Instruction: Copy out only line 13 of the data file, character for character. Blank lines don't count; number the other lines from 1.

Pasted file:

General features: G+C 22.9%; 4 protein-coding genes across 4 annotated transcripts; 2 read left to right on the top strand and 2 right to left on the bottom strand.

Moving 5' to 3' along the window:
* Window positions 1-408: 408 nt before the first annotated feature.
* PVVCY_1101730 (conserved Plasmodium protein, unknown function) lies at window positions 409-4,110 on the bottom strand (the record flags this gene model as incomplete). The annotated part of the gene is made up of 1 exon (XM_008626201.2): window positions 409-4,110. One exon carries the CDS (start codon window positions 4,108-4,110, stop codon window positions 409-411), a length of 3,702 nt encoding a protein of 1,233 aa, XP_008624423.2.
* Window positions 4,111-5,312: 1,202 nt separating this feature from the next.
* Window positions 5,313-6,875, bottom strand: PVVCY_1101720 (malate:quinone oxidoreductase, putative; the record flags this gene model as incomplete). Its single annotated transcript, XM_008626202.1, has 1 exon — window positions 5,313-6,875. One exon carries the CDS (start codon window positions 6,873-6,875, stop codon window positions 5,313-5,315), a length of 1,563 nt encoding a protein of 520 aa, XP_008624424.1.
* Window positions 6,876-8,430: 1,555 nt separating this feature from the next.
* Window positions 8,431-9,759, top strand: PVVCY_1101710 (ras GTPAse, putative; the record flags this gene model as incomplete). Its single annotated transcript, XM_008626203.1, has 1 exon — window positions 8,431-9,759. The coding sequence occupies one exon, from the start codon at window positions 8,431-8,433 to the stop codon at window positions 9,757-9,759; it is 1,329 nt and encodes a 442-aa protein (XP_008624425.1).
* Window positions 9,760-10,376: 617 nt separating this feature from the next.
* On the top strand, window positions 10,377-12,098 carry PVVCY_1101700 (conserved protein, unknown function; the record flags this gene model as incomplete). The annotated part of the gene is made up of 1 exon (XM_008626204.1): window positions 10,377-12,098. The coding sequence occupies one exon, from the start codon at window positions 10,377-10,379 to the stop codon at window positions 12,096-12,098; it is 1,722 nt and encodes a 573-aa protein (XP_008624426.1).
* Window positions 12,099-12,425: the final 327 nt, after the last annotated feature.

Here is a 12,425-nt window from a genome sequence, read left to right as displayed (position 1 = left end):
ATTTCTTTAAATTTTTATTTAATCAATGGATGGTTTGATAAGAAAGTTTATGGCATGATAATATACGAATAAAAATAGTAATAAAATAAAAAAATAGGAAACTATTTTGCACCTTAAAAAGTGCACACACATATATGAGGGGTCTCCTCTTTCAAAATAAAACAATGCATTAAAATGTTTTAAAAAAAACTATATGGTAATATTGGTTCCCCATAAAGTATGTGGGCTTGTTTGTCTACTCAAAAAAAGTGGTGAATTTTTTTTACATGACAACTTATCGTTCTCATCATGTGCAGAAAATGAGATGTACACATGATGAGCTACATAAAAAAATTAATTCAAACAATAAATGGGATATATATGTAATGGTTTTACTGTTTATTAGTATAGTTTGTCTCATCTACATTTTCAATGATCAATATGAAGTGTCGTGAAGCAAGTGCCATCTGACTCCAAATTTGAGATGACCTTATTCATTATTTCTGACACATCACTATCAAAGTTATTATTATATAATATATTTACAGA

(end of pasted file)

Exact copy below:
ATTTCTTTAAATTTTTATTTAATCAATGGATGGTTTGATAAGAAAGTTTATGGCATGATAATATACGAATAAAAATAGTAATAAAATAAAAAAATAGGAAACTATTTTGCACCTTAAAAAGTGCACACACATATATGAGGGGTCTCCTCTTTCAAAATAAAACAATGCATTAAAATGTTTTAAAAAAAACTATATGGTAATATTGGTTCCCCATAAAGTATGTGGGCTTGTTTGTCTACTCAAAAAAAGTGGTGAATTTTTTTTACATGACAACTTATCGTTCTCATCATGTGCAGAAAATGAGATGTACACATGATGAGCTACATAAAAAAATTAATTCAAACAATAAATGGGATATATATGTAATGGTTTTACTGTTTATTAGTATAGTTTGTCTCATCTACATTTTCAATGATCAATATGAAGTGTCGTGAAGCAAGTGCCATCTGACTCCAAATTTGAGATGACCTTATTCATTATTTCTGACACATCACTATCAAAGTTATTATTATATAATATATTTACAGA